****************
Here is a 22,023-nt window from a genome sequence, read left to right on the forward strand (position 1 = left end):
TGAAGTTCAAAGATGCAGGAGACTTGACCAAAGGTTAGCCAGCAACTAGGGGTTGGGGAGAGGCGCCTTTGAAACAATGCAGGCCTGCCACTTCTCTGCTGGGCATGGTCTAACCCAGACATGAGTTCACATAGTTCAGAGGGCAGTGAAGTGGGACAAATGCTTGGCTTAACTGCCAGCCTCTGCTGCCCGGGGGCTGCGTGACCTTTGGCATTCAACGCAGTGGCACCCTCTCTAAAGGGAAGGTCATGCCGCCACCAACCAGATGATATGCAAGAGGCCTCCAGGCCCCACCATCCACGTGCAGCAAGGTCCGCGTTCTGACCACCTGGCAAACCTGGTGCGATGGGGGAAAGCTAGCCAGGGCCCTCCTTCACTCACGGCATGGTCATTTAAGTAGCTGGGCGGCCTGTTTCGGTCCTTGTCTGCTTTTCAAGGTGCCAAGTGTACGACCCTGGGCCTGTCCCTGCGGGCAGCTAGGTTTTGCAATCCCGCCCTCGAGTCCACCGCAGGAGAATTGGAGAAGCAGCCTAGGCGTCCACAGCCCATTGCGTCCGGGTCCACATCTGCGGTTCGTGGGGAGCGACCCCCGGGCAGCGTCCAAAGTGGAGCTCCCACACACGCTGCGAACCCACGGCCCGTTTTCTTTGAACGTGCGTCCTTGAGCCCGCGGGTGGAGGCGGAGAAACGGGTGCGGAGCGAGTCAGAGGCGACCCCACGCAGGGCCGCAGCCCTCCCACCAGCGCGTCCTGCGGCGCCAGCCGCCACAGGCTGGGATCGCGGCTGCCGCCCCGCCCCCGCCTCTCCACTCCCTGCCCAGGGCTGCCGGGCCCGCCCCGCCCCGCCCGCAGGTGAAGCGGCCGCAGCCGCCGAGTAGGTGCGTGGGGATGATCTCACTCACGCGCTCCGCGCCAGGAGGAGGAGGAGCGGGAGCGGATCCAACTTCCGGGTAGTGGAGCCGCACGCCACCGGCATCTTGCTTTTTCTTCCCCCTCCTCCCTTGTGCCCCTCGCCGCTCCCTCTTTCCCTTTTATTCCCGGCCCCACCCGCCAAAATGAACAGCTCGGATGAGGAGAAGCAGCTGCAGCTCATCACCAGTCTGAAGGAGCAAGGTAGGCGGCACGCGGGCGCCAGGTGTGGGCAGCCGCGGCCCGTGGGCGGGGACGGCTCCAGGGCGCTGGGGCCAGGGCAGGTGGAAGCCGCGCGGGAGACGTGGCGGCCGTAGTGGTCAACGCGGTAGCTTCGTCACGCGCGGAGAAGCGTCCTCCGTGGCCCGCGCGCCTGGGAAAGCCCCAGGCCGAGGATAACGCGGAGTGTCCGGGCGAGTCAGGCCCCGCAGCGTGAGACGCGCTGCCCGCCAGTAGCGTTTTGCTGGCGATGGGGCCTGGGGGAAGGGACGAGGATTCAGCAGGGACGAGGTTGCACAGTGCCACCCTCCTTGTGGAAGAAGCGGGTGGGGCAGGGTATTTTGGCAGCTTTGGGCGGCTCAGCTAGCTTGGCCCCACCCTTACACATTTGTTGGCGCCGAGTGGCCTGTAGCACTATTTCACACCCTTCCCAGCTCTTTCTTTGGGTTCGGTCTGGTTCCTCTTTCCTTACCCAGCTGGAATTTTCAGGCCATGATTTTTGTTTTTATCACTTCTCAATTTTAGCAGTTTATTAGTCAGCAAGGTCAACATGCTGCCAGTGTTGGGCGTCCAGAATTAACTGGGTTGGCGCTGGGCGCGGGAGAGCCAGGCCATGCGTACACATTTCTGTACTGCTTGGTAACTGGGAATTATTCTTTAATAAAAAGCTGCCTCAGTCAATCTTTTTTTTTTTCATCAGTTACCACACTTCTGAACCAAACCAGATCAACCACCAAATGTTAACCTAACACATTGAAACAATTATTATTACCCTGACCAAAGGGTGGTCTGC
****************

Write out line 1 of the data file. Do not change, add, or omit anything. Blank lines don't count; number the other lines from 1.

Here is a 22,023-nt window from a genome sequence, read left to right on the forward strand (position 1 = left end):